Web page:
Posted: Tuesday 11th February 2020
It happened on 31st January, after 3 years of debate and wrangling. The UK Parliament passed the Withdrawal Act with barely a whimper following the pre-Christmas election.
There clearly are to be negotiations to determine the UK’s position vis-a-vis its future trading relationship with the EU. Another deadline looms in just over 10 months time for agreement on that (31st December 2020). Will there be enough time to finalise such talks and will the threat of a “no deal Brexit” come back to haunt everyone again as part of the negotiations?
The EU is finalising its negotiating stance even as this is posted. Boris Johnson has said he will not seek an extension for talks beyond 31st December. Will he have to change his mind? He is setting out his ‘red lines’ which include protecting the UK fisheries and the ‘City’ financial sector.
Below is one member’s UK view on the event. Thanks to Geoff Rogers for his opinions. What do you as members feel about the position?
David Lambert, Torus President
“The 2019 UK elections resulted in a Conservative majority larger than anyone expected. It was also the worst result for Labour since 1935 and a surprise to all, many of us thinking there would be a coalition and a possible return to UK political deadlock once again. The election seems to have changed the atmosphere in the UK, the calm after the storm if you like. Brexit on 31st January 2020 was an important date obviously but the same questions still remain, many observers outside Europe confused. The media headlines changed quite quickly after the election, with Harry and Megan taking over the main stories and now the Coronavirus obviously. The Brexit transitional period is causing some issues in itself, some arguing it is too short, others looking more at the end of 2022. However, with a large Conservative majority now, Boris Johnson has a clear mandate and it’s very difficult to see how any of his policies might be challenged.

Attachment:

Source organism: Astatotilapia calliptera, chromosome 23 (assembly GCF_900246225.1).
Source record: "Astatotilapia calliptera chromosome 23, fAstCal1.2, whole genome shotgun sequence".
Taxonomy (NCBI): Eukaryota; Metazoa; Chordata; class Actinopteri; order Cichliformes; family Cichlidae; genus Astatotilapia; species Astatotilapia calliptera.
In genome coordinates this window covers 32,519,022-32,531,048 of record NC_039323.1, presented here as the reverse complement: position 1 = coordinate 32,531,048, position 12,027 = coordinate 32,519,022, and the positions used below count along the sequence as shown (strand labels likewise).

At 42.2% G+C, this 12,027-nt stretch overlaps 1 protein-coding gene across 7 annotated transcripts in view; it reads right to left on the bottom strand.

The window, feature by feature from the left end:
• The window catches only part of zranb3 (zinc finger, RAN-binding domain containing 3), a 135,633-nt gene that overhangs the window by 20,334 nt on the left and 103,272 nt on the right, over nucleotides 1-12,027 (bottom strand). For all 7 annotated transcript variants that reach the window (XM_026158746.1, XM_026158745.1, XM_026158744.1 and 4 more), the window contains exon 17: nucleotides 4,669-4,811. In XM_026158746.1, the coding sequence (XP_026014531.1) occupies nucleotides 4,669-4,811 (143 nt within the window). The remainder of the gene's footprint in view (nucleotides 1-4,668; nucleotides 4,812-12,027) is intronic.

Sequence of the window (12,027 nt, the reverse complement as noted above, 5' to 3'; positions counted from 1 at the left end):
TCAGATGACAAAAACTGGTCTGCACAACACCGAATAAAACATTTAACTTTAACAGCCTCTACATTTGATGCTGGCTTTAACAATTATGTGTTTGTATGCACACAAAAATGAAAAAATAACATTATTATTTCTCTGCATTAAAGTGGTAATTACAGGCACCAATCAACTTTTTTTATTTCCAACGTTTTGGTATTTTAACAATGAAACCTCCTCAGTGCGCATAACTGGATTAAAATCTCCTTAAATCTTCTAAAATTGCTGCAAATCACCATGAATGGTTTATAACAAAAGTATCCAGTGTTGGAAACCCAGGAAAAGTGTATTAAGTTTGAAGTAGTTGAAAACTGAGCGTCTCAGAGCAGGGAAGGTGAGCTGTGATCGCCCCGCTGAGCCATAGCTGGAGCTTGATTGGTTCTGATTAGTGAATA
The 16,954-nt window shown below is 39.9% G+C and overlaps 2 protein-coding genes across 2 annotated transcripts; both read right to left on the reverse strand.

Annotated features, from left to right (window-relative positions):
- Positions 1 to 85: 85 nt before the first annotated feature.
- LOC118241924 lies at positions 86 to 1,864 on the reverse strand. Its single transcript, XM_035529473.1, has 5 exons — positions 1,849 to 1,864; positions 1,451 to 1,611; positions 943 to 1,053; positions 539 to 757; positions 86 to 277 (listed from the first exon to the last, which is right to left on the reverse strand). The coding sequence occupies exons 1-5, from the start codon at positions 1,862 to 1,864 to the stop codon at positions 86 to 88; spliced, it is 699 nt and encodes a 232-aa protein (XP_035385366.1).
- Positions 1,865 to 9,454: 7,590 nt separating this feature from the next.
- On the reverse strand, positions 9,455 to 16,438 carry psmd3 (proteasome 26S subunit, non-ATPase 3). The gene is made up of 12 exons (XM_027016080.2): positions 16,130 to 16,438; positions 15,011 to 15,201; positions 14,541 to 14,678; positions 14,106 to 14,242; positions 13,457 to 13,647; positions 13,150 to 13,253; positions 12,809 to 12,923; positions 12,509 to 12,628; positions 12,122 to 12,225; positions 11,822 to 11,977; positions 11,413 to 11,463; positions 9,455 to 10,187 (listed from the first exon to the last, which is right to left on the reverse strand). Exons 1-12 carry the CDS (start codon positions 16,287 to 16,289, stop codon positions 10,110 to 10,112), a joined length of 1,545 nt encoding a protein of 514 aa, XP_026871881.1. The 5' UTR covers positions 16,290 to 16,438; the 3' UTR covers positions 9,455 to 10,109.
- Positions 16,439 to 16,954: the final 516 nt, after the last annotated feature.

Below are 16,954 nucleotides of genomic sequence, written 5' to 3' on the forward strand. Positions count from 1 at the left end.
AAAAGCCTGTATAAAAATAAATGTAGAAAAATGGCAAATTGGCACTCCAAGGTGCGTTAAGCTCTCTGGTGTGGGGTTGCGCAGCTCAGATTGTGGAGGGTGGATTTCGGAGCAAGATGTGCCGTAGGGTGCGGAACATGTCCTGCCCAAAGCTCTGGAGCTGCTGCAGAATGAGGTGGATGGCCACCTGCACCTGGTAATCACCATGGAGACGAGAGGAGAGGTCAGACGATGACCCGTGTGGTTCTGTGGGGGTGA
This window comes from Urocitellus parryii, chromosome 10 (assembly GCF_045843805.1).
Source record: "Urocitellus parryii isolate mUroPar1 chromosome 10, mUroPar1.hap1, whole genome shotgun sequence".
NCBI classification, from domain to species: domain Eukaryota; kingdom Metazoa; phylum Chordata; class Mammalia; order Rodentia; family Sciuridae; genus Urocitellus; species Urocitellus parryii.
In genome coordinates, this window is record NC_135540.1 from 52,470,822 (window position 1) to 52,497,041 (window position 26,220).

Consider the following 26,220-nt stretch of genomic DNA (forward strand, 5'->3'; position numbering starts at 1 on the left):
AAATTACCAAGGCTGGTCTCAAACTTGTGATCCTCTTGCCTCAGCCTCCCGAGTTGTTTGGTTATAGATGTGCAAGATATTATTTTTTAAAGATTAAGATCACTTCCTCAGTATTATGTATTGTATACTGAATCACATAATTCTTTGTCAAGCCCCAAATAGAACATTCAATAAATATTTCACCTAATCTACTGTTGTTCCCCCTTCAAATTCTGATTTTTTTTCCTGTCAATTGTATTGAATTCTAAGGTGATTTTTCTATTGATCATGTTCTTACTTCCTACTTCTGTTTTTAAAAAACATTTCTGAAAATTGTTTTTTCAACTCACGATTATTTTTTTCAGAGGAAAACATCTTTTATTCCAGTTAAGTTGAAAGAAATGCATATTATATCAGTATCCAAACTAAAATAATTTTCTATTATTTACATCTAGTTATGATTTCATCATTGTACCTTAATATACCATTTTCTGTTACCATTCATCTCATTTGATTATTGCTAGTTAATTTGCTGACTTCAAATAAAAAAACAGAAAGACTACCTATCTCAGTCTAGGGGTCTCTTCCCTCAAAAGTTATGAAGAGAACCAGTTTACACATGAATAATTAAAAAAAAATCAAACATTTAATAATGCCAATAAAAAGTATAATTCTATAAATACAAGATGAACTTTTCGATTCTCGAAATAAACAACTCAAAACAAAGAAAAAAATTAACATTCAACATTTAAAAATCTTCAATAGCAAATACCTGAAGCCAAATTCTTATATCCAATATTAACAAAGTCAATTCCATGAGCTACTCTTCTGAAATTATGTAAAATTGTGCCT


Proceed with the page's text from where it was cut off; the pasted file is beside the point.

The Brexit newspaper headlines have gone away for the time being and it does not often feature on the TV or radio. Businesses seem to be reporting more activity now as it appears clear the political uncertainty as well as the behaviour of our politicians gave rise to much of the conflict and unpleasantness. Many of those resigned and did not seek re-election and we have over 100 new and generally much younger MPs sitting in the House of Commons. A large number of the UK public are still EU re-joiners but it’s very difficult to see any change now, at least for the next 5 years.”
Members’ Web Site Addresses
Posted: Friday 31st January 2020
We have now added Website addresses for those members who have given their consent to this.
If any more members would like us to add their website details please contact David Lambert (email@example.com).
We have also added some new files on our website relating to the 2019 Conferences in London and Bordeaux.
New TORUS Website Launched
Posted: Monday 23rd September 2019
The new TORUS Website was launched today; the address remains the same it has always been, www.torus.org.